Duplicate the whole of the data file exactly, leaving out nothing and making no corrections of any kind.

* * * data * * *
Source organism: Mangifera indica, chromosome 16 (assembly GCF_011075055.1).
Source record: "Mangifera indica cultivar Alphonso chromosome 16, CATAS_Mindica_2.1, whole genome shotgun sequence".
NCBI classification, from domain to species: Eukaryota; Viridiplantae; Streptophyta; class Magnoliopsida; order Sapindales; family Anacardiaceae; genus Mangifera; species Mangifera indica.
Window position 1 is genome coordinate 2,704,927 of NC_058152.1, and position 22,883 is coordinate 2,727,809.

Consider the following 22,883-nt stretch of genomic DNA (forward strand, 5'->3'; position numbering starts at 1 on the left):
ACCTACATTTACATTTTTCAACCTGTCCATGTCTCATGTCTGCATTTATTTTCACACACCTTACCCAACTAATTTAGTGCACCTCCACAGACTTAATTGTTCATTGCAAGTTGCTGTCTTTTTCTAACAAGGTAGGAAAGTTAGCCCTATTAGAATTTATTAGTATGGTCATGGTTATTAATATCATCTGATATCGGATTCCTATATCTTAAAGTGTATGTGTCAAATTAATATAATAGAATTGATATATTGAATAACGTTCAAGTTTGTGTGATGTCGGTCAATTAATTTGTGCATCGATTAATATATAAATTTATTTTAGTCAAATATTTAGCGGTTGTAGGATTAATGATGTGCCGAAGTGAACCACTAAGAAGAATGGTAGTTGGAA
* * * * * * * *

Source organism: Mangifera indica, chromosome 16 (assembly GCF_011075055.1).
Source record: "Mangifera indica cultivar Alphonso chromosome 16, CATAS_Mindica_2.1, whole genome shotgun sequence".
NCBI classification, from domain to species: Eukaryota; Viridiplantae; Streptophyta; class Magnoliopsida; order Sapindales; family Anacardiaceae; genus Mangifera; species Mangifera indica.
Window position 1 is genome coordinate 2,704,927 of NC_058152.1, and position 22,883 is coordinate 2,727,809.

Consider the following 22,883-nt stretch of genomic DNA (forward strand, 5'->3'; position numbering starts at 1 on the left):
ACCTACATTTACATTTTTCAACCTGTCCATGTCTCATGTCTGCATTTATTTTCACACACCTTACCCAACTAATTTAGTGCACCTCCACAGACTTAATTGTTCATTGCAAGTTGCTGTCTTTTTCTAACAAGGTAGGAAAGTTAGCCCTATTAGAATTTATTAGTATGGTCATGGTTATTAATATCATCTGATATCGGATTCCTATATCTTAAAGTGTATGTGTCAAATTAATATAATAGAATTGATATATTGAATAACGTTCAAGTTTGTGTGATGTCGGTCAATTAATTTGTGCATCGATTAATATATAAATTTATTTTAGTCAAATATTTAGCGGTTGTAGGATTAATGATGTGCCGAAGTGAACCACTAAGAAGAATGGTAGTTGGAA